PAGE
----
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Ten goes into administration

Australia’s third commercial free-to-air television network has gone into administration after its board met this morning.

The news comes after Ten went into a trading halt on the ASX yesterday, pending an announcement from the broadcaster.

Ten announced Mark Korda, Jennifer Nettleson and Jarrod Villani of Korda Mentha have been appointed as voluntary administrators of the company.

“This decision follows correspondence received from Illyria and Birketu over the weekend, which left the directors with no choice but to appoint adiminstrators,” a statement from the network said.

Citing its “transformation process” – which CEO Paul Anderson initiated after the network posted a $232.2m loss in its half-year results in April – the network said it had a plan to improve profits $50m in the 2018 financial year, and potentially more than $80m per annum by FY2019.

“In relation to the transformation process, the company has identified initiatives that are expected to have a positive impact on earnings in the order of at least $50 million in FY18 and potentially more than $80 million per annum by FY19,” the statement said.

The costs will be saved thanks largely to renegotiated content deals with US studios and cheaper licence fees, which will come about provided Malcolm Turnbull’s proposed media reform package makes it through parliament.

“In relation to the renegotiation of programming contracts, the company has agreed in principle the vast majority of the commercial terms of replacement volume content supply agreements with its US studio partners, Fox and CBS, although final terms have not yet been formally agreed. The effect of these replacement content agreements, if finalised and implemented, would be to reduce by approximately 50% the Group’s future liabilities for US content, while still allowing Ten access to the best productions of those studios over the medium term,” Ten’s statement said.

“In relation to the reduction in federal government imposed licence fees, Ten anticipates that after the changes to regulations anticipated to be tabled in parliament tomorrow pass through the parliamentary process, the reduction in licence costs for Ten in FY17 will be in the order of $22 million and, in FY18, $12 million.”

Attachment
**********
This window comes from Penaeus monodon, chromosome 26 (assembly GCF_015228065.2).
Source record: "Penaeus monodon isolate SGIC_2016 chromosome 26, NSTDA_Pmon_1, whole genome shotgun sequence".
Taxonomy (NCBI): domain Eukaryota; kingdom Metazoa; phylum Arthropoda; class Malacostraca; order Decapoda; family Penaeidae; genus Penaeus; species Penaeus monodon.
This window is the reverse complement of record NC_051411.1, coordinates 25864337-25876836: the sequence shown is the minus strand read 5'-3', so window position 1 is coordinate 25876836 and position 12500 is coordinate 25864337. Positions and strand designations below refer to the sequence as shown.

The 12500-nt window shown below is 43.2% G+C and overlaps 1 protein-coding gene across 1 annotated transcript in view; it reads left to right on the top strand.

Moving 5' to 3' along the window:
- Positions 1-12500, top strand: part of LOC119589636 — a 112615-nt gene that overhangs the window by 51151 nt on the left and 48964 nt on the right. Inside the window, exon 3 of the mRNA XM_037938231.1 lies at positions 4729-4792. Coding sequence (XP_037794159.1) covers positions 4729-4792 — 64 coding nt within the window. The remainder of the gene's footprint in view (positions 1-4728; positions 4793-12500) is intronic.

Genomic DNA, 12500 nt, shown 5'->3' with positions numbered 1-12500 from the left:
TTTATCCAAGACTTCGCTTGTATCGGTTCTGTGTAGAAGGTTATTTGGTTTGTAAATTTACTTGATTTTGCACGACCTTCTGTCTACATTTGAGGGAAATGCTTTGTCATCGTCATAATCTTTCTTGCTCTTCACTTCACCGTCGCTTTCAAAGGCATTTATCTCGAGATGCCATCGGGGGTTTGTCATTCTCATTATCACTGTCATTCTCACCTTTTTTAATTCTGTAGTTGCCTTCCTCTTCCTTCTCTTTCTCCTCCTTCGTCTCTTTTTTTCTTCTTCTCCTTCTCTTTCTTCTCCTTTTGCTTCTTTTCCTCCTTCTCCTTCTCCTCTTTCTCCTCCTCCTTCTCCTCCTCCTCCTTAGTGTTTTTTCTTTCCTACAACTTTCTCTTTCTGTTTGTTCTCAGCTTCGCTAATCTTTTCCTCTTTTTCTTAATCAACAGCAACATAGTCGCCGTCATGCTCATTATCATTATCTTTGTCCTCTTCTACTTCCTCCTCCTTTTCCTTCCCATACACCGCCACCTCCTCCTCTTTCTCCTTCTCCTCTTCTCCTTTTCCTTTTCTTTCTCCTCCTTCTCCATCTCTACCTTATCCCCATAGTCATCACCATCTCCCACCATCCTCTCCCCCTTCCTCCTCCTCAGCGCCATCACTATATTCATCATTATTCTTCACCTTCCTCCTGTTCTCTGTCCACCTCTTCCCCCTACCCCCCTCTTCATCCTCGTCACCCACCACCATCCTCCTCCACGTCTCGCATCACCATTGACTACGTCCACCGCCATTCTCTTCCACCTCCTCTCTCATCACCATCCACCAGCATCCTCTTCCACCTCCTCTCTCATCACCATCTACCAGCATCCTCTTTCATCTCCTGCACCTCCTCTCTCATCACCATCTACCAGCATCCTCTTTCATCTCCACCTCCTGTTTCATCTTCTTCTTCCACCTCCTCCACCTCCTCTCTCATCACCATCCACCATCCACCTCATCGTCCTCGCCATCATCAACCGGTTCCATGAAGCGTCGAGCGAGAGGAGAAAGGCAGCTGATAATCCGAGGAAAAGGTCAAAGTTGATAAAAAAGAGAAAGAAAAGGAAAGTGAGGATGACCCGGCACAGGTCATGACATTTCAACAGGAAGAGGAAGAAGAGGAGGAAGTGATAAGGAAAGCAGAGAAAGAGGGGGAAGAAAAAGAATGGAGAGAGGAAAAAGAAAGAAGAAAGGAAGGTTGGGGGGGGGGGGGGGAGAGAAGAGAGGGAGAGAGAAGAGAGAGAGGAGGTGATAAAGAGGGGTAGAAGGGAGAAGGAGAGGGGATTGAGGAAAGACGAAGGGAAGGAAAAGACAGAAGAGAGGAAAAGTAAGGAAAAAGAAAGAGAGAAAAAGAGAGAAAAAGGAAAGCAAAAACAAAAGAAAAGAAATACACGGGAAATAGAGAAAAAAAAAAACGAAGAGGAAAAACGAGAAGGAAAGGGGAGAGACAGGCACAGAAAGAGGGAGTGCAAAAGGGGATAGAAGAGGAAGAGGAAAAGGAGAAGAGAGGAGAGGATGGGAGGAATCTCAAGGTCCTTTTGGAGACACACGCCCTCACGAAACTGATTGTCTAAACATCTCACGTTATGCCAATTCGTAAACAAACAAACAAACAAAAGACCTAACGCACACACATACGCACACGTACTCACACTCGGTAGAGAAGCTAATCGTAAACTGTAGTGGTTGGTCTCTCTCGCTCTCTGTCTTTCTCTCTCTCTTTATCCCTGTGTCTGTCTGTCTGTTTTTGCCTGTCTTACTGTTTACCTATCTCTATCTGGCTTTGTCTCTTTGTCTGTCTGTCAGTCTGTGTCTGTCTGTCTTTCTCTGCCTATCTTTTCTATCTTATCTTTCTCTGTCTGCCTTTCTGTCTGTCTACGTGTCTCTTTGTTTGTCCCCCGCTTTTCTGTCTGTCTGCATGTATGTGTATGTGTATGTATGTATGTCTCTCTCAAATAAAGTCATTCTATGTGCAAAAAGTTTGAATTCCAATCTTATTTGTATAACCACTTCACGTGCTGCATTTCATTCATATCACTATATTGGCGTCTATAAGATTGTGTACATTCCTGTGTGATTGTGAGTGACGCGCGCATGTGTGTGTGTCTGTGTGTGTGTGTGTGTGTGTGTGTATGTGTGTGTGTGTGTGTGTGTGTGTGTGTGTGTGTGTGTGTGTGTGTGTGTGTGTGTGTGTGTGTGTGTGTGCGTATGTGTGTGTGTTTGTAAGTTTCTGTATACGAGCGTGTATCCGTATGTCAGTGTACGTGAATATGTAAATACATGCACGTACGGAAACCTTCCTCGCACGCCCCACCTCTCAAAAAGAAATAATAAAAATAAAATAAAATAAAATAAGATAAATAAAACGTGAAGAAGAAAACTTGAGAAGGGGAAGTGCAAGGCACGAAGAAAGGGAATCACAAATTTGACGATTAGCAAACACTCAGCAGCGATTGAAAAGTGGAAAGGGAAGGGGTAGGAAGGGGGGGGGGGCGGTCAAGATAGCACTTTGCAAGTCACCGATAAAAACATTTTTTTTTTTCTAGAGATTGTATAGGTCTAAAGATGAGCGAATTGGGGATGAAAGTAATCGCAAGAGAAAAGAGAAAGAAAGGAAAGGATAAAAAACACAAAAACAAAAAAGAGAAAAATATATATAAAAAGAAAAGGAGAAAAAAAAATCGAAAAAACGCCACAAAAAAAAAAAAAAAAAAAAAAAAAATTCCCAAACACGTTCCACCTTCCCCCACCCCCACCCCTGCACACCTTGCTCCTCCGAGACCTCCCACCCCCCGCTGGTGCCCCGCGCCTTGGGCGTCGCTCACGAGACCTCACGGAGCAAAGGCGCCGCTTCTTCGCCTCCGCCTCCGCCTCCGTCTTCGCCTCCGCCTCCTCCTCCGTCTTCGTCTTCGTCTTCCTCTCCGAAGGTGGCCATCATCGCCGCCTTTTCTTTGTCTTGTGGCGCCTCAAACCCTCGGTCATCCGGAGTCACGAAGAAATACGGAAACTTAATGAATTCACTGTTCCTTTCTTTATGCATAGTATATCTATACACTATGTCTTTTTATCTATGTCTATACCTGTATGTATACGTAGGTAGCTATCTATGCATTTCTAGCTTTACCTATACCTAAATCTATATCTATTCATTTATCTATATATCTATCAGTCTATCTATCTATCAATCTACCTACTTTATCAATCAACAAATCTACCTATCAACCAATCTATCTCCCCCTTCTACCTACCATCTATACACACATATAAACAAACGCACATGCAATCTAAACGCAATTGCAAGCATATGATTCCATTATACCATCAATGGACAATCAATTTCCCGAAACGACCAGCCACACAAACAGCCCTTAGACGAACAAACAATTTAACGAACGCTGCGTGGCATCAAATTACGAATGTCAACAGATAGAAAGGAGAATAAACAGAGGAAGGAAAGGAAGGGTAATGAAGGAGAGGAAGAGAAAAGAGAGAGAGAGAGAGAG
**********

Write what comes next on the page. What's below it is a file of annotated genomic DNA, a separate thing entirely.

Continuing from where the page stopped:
The network said it would work with administrators in a bid to ensure it was business as usual for employees, suppliers and content partners, and noted the directors regretted Ten’s current situation – which includes a potential sale.

“The administrators have advised the company that they will work closely with management, employees, suppliers and content partners while they undertake a financial and operational assessment of the business. During this period, the Administrators intend to continue operations as much as possible on a business as usual basis,” the statement said.

“The directors of Ten regret very much that these circumstances have come to pass. They wish to take this opportunity to thank all Ten employees and contractors for their commitment and enthusiasm for Ten’s programs and business. In particular, they would like to express their sincere gratitude, respect and admiration for Ten’s leadership team, who have achieved everything the board has asked them to do over the past few years in very challenging circumstances. They wish Ten and its management [team] all success in the future as the administrators look to the potential sale or recapitalisation of the business.”

Today’s announcement comes after it was reported earlier this week that Ten’s three billionaire backers – James Packer, Lachlan Murdoch and Bruce Gordon – were unlikely to guarantee a new $250m loan facility, which will be required once the network’s current $200m loan with the Commonwealth Bank expires in December.

During its half-yearly results in April, the network warned its future was in doubt unless it could source the new debt facility, cut program supply costs and get licence fee relief.